A study by an international team of scientists, including Dr Laura Renshaw-Vuillier from Bournemouth University, has for the first time established a relationship between specific emotions and wellbeing during a period of collective stress.
The findings, published in the journal Emotion, showed that calm and hope appear to be promising routes to psychological wellbeing. Anxiety, loneliness, and sadness are consistently associated with reduced wellbeing. The researchers believe this is an important finding for wellbeing interventions, especially in view of future societal crises.
“It is common sense that when people feel good, they report higher levels of well-being. But people don't just feel 'good' or bad', we feel excited or hopeful or calm; or angry or sad or lonely,” explained Dr Renshaw-Vuillier, Principal Academic in Psychology.
“Understanding the contribution of specific types of emotional experiences is key to guiding efforts to enhance well-being, particularly in times of collective stress like the COVID pandemic, or climate change," she continued.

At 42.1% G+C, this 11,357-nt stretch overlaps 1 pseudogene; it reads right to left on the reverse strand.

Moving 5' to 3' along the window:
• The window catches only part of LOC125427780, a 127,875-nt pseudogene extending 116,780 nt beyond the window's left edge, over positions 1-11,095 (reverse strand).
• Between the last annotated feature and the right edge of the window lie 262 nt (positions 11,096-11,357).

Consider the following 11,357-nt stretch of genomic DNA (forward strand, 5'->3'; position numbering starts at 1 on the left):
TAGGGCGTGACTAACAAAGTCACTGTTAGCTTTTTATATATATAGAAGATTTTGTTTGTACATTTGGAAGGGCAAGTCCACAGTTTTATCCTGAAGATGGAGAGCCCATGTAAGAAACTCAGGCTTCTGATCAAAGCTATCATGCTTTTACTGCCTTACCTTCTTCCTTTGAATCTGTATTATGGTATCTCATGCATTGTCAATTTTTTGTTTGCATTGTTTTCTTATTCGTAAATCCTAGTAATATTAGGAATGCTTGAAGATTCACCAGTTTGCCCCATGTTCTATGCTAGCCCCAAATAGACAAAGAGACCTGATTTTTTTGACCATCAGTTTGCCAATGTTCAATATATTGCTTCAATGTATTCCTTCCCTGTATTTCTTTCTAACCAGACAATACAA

The team of sixty-two researchers tested the hypothesis that certain kinds of emotional experiences relate to psychological wellbeing during a stressful period.
They conducted a survey among 24,221 participants in fifty-one countries during the Covid-19 pandemic. They then followed this up with a repeat study in the USA and UK, and a further study where participants completed a diary of their feelings and behaviours.
"We found that only the specific emotional experiences of calm and hope were consistently associated with better psychological well-being, while anxiety, loneliness and sadness were linked with lower wellbeing. The exciting part is that these results were consistent across 51 countries, held across analytical approaches, and were confirmed in a replication and a diary study as well."
The scientists advise that their findings provide a key to strengthening individual and societal interventions to improve wellbeing.
“This does not imply that emotions and well-being are a personal responsibility, or that we should only just experience positive emotions,” said Dr Renshaw-Vuillier. “Unpleasant emotions are entirely natural and a part of an everyday healthy life. But it suggests that interventions targeting these emotions, for instance through public institutions creating opportunities to experience moments of calm and hope, may be helpful to improve collective well-being, particularly in periods of collective stress," she concluded.